Opening Statement ofGood morning, Mr. Chairman, Mr. Shays, Mr. Gilman. It's a pleasure to be with you. I always thought it was a little easier to sit up there and ask the questions than it is to sit down here and answer them, and I'm quite confident of that this morning. But I'm very pleased to be with you.
Woodrow Wilson Center
Hearing before the
Subcommittee on Government Efficiency, Financial Management
and Intergovernmental Relations
House Committee on Government Reform
July 18, 2001
Let me make a few opening comments about the way I approach the question that the chairman has raised, and Mr. Gilman and Mr. Shays. First of all, I think we all agree that good intelligence is essential for the security of the country. United States policy has to be based on the most accurate information available and on correct prediction insofar as that is possible. Good intelligence does not guarantee good policy, but bad or poor intelligence almost certainly guarantees bad policy. A nation without intelligence is like a person without eyes and ears. Good intelligence is essential.
Secondly, the tasks that we assign to the intelligence community today are simply overwhelming -- enormous, varied, expanding. The old proverb says that only a fool would make a prediction, especially about the future. But the problem, of course, is that we ask the CIA to make not just one but hundreds of predictions every week, and we want them to be as accurate as possible. And the toughest thing in the world to predict is intentions, and we ask the CIA to predict that all of the time.
I believe that our intelligence capabilities are very good; always room for improvement. I believe that the people who work at our intelligence agencies are highly talented and dedicated people. Jim Woolsey was an outstanding director of the CIA, but he represents many hundreds, thousands of others who do marvelous work for the country.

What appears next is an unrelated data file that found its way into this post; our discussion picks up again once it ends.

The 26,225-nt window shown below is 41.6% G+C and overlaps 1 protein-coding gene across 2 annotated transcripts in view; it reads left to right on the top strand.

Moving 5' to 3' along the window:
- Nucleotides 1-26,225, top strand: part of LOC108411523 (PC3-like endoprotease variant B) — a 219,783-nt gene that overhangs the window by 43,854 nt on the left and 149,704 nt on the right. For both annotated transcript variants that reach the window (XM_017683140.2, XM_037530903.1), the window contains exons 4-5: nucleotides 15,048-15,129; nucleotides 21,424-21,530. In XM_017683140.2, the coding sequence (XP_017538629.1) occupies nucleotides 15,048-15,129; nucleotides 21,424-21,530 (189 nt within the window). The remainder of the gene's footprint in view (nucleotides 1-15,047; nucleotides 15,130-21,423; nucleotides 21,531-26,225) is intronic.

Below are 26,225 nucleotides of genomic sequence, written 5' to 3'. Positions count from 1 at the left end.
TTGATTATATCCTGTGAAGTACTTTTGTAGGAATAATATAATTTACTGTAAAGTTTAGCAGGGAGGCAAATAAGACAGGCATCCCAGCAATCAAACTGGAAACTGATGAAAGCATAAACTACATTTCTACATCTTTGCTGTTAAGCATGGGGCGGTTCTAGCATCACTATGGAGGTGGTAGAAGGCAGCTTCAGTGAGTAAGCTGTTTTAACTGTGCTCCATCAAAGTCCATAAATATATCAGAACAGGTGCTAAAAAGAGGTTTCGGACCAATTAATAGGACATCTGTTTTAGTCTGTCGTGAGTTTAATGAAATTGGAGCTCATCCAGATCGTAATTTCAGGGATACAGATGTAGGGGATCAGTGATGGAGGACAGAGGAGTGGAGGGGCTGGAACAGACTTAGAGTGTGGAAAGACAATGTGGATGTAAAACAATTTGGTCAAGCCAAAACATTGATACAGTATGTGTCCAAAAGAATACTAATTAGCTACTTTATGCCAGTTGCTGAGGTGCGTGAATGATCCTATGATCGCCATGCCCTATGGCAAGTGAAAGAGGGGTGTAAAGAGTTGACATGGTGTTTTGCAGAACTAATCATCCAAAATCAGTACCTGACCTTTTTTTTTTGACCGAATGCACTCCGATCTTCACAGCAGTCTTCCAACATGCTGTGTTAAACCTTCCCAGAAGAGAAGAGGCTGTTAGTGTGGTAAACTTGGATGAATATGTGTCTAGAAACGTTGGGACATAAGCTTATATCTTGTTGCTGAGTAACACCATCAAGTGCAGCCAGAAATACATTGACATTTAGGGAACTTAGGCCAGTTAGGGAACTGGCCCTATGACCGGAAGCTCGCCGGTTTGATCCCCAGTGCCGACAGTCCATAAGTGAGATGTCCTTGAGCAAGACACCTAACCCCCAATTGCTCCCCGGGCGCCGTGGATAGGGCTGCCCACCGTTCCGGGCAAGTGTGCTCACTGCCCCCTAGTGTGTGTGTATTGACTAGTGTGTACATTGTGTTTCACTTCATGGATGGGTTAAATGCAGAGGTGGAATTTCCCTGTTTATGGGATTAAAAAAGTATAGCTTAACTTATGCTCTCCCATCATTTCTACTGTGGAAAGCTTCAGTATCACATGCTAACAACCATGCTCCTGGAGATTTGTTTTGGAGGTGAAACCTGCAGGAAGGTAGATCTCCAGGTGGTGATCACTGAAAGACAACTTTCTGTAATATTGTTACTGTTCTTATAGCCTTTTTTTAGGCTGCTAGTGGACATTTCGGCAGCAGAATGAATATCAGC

I support greater openness on the part of the intelligence community. I think the intelligence community should be forthcoming in making available information on its work and the role that it plays in shaping U.S. policy. Let me just say a word about the importance of oversight by the Congress of the intelligence community. My view, I gather your view, is that the intelligence community needs very strong, very vigorous, independent oversight. And the Congress is the only body that can really give, under our current laws and structure and practices, independent oversight of the executive branch.
This intelligence community is enormously large, it's very complicated, and it is hugely expensive. In this town, information is power, and the intelligence community has tremendous power to influence policy. Intelligence is an area of great temptation for a president. Presidents can be tempted, I should say, to manipulate intelligence to influence the policy debate.
I think oftentimes the executive sees intelligence as a tool to make policy look good rather than a tool for making good policy. Presidents often resort to the intelligence information they have, (to?) CIA for covert actions when they're frustrated by obstacles to their policies. So Congress, in a sense, stands between the president and the misuse of intelligence by the intelligence community and by the executive branch.
The congressional role in oversight -- I'll get now to that more specifically -- is limited but extremely important for some of the reasons I've suggested. Unlike other federal agencies, federal agencies, the intelligence community does not receive the kind of close scrutiny, independent of the president, that almost every other policy does.
There's very little media coverage of the intelligence community. There are very few academic studies of the intelligence community. There are no, or at least not a large number, of lobbying groups for the intelligence community. Most of the meetings they have occur in secret, without the public input, and isolated from most members of Congress. There is an inspector general of the CIA. There is a Foreign Intelligence Advisory Board. Those are appointed by the president, not independent of the president.